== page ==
Camino de Santiago: The Original Way (Camino Primitivo), Galicia, Spain

Camino de Santiago: The Original Way (Camino Primitivo), Galicia, Spain

On the off chance that you’ve just done the well known Camino Frances, or extravagant something all the more testing, this is the first Way of St James, the principal significant journey course to Santiago, and you won’t meet an excessive number of individuals.

It was King Alfonso the Chaste, in 814, who previously made the 342km journey from the city of Oviedo, in Asturias, to Santiago de Compostela in Galicia. Since the time at that point, pioneers have been advancing by walking (and cycle) to the extraordinary church building at Santiago by different “Ways”, the most famous being the Camino Frances, or the French Way. Nowadays it’s hard to maintain a strategic distance from the groups so the Camino Primitivo, going through remote regions of Asturias, and generally obscure, is especially alluring.

Oviedo to Grado

Oviedo was the capital of Christian Spain, when its greater part was involved by the fields and the development of its Cathedral traverses eight centuries. Around it there’s a beguiling system of medieval boulevards with shops, cafés and a tremendous secured showcase, ideal for loading up on provisions.

Camino Primitivo – Misty Morning

Dim Morning (c) Rupert Parker

The climate is dark, somewhat moist yet I move out of the city to discover superb forest tracks which take me to Grado and my Inn, only outside in the little town of Rodiles. Marta, the proprietor, presents flavorful nourishment from her nursery and discloses to me that Asturias is a disregarded locale of Spain. Youngsters are leaving for the urban areas and the populace is diminishing significantly. Their place is being taken by wild mammoths, including bears and wolves, are moving in.

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Grado to Salas

Following day, careful about perilous creatures, I pass huge numbers of the unmistakable rectangular grain stores remaining on columns. Nowadays the maize is sent directly to advertise so a large portion of these “Horreos” are unfilled. The legislature is quick to protect them be that as it may, abnormally won’t permit them to be utilized as additional rooms.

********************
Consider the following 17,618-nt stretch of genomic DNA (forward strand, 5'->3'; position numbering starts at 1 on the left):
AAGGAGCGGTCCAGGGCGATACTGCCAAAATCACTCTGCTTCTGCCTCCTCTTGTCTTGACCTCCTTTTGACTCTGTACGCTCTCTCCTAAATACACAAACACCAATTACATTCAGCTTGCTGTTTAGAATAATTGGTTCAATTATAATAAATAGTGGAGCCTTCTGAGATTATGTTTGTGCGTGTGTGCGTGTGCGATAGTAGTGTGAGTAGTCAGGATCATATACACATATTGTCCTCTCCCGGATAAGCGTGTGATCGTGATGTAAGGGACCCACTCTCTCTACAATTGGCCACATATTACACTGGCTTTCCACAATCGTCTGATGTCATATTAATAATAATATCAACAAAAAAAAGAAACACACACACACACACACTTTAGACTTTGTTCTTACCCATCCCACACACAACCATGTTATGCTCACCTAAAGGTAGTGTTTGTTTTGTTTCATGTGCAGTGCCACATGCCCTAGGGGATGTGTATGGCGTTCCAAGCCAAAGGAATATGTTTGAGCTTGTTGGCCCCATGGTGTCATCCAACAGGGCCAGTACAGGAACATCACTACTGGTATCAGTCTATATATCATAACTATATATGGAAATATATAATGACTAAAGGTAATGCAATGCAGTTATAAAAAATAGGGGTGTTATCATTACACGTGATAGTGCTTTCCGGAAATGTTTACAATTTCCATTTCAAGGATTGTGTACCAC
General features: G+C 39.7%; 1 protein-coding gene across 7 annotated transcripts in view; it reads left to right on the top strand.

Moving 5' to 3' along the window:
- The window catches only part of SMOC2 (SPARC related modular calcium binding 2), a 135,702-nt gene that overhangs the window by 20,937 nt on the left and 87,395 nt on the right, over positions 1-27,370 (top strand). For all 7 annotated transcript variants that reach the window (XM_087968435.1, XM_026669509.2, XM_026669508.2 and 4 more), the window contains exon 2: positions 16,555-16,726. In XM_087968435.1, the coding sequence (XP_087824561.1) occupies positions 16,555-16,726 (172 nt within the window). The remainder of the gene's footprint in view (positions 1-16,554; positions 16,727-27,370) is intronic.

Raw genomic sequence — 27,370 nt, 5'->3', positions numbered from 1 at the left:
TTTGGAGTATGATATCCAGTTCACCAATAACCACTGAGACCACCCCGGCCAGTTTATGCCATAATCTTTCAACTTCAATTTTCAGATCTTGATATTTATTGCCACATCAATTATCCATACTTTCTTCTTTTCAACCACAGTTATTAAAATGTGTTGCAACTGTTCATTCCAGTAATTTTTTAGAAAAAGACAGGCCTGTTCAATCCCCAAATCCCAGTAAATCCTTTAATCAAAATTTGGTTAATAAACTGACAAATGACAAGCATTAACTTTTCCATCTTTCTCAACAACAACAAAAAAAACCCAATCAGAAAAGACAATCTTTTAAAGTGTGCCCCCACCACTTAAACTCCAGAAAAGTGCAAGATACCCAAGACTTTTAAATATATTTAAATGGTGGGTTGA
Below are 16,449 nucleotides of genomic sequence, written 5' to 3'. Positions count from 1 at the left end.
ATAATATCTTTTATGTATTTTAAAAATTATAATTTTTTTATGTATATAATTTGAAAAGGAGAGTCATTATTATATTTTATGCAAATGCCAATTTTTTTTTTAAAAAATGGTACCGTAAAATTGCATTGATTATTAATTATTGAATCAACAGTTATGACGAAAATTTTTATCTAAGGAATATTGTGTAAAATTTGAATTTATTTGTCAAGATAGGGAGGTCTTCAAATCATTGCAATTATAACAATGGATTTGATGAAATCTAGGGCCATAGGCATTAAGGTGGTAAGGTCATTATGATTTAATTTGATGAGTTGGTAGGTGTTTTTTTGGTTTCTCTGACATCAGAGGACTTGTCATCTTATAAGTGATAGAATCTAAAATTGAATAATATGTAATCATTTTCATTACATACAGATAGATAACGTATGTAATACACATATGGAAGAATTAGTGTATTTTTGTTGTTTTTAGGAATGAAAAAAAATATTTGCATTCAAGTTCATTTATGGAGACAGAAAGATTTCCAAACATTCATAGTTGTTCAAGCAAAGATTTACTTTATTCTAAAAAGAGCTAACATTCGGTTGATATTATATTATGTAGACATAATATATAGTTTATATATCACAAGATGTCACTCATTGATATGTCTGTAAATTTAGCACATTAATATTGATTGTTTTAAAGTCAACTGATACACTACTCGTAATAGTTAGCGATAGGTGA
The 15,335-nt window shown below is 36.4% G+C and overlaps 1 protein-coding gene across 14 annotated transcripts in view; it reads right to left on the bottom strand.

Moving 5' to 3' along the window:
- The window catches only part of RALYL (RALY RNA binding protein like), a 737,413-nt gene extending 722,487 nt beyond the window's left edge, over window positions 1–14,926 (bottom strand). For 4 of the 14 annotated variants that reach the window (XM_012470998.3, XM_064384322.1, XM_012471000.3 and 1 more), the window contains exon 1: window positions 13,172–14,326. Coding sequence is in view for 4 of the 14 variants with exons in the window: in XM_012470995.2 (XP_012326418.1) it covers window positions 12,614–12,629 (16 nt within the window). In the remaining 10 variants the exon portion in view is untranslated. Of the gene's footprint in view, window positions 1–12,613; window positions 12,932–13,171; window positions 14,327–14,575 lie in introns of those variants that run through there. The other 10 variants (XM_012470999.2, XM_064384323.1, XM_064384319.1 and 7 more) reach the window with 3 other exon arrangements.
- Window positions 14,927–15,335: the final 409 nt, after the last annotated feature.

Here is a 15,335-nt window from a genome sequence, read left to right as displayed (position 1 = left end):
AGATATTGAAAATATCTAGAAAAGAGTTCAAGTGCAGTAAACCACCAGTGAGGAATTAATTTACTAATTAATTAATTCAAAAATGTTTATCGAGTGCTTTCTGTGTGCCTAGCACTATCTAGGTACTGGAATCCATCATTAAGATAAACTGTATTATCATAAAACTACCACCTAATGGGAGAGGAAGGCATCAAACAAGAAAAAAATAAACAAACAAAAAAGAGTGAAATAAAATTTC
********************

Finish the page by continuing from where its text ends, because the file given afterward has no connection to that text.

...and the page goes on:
Camino Primitivo – Horreo

Horreo (c) Rupert Parker

There’s a great deal of street strolling today, however at any rate there’s little traffic and I land at the alluring town of Salas to discover I’m remaining in the Castillo, a little stronghold bordering the town’s primary entryway.

Camino Primitivo – Salas

Salas (c) Rupert Parker

There’s additionally an Asturian Renaissance church, clearly a perfect work of art, however like most places of worship, it’s bolted so I can’t visit.

Salas to Tineo

The morning brings sun and a long tough move to around 650m through fields canvassed in spring blossoms. As though to underline the distinction of the scene, there’s an Autopista running on stilts next to me. The standard murmur of motors upsets the quiet, however in any event it removes the traffic from the streets I’m strolling.

I proceed on tracks made sloppy by dairy animals, and see single ladies tending their groups of sheep. Life here appears to have continued as before for quite a long time, individuals despite everything sport conventional wooden stops up. Tineo is an emaciated town, straddling the slope, loaded with elderly folks individuals and void structures, however a not too bad spot to go through the night.

Walk the Camino Primitivo

Primitivo Follow the Camino

We prescribe utilizing Follow The Camino to help you in arranging your strolling occasion on the Camino Primitivo (Original Way).

Follow The Camino gives altered agendas to suit you. You choose in the event that you need a guided or independently directed bundle, when to go, what separation you need to cover every day, and on the off chance that you need to travel solo, in a gathering or with family or companions.


Tineo to Berducedo